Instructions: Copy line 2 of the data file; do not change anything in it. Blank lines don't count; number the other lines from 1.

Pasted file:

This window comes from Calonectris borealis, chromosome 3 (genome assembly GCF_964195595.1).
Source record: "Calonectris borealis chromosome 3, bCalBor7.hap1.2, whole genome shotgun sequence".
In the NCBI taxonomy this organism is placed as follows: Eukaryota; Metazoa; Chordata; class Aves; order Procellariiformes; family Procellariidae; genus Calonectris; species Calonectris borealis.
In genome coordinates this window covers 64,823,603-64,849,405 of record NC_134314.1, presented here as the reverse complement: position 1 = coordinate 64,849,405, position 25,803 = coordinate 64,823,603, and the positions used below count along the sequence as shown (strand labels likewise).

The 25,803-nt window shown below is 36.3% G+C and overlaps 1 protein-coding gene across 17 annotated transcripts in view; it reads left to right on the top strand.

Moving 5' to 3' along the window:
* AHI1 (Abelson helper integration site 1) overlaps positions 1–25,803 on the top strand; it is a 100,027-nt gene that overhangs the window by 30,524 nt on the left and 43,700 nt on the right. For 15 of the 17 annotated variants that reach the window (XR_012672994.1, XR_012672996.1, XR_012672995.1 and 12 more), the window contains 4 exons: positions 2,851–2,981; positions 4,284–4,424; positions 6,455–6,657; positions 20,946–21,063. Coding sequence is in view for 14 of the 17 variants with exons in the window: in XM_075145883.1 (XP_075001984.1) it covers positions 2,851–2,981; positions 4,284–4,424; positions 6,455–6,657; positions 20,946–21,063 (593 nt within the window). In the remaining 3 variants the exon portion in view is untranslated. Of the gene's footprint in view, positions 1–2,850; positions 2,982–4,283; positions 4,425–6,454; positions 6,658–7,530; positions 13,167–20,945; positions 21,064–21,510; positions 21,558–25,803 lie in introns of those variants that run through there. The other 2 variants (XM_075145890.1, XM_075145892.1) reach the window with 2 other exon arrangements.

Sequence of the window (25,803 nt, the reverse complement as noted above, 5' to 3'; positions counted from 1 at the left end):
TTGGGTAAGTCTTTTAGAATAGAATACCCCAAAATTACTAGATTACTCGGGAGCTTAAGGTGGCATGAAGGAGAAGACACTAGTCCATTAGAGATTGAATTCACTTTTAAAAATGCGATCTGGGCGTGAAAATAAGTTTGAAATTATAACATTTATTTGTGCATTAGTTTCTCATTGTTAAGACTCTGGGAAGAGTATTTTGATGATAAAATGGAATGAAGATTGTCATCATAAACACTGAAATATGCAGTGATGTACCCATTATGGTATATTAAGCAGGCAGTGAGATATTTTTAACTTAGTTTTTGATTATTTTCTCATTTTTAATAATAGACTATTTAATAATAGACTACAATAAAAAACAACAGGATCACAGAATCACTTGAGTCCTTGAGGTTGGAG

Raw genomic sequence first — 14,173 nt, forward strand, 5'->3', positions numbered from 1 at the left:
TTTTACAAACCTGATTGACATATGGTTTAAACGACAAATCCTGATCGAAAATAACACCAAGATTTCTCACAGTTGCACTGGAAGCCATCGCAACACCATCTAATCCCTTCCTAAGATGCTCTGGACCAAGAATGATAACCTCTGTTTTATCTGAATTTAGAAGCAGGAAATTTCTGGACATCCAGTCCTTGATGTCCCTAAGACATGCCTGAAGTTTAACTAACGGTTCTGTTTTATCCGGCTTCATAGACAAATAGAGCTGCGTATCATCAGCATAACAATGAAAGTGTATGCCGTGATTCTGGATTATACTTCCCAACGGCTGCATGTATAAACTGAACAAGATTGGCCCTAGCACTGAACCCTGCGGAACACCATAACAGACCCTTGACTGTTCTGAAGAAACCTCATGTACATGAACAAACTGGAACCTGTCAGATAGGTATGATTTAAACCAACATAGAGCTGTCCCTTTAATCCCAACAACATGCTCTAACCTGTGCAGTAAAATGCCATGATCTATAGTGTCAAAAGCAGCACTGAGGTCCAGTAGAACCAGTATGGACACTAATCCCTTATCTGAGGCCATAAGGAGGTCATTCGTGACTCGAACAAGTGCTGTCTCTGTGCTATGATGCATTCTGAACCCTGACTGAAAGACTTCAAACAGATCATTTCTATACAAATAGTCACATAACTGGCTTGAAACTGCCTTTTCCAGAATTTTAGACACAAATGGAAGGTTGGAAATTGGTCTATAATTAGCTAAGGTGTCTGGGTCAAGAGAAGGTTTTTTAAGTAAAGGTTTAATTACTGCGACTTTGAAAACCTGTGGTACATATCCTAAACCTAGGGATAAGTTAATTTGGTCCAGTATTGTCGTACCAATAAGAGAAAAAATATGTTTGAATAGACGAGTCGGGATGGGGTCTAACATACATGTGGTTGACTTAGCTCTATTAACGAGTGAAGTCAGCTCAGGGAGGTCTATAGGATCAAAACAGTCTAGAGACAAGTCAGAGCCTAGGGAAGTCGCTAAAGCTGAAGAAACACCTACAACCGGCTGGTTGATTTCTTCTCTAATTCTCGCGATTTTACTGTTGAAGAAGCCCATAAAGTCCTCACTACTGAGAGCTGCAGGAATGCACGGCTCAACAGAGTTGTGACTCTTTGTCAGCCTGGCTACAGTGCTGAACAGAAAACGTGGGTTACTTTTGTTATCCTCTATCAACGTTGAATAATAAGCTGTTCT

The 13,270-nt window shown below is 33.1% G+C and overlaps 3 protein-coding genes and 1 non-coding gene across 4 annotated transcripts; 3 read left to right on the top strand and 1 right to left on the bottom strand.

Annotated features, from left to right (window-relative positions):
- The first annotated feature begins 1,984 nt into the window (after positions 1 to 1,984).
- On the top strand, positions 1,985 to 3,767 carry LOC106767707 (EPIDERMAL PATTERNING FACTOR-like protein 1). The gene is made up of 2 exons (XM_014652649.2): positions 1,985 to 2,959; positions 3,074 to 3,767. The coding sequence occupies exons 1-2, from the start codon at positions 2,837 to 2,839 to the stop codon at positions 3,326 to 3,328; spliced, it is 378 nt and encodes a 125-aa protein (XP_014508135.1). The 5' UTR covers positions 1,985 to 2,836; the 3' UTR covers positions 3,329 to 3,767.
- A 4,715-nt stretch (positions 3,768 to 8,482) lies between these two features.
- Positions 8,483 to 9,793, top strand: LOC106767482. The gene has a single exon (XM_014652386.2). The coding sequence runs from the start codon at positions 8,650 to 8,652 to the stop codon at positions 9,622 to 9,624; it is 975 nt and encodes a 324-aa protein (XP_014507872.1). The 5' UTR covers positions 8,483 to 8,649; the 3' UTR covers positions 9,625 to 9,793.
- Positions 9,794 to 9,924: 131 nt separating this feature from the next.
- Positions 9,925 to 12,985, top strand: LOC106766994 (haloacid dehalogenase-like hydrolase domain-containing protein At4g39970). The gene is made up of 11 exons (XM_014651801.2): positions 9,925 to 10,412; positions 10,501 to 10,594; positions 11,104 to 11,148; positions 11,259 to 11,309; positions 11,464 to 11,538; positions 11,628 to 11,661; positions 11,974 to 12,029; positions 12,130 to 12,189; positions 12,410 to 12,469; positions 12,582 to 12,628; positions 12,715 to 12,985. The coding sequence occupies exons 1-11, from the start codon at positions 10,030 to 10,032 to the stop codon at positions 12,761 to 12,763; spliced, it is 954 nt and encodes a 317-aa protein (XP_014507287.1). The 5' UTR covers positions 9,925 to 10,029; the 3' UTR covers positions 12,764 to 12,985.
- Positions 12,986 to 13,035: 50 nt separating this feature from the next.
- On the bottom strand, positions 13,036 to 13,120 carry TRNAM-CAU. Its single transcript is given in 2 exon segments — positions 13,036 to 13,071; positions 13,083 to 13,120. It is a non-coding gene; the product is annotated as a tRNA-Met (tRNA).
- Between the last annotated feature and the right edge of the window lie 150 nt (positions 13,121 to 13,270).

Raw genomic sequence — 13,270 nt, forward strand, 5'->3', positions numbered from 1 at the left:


Source record: "Calonectris borealis chromosome 3, bCalBor7.hap1.2, whole genome shotgun sequence".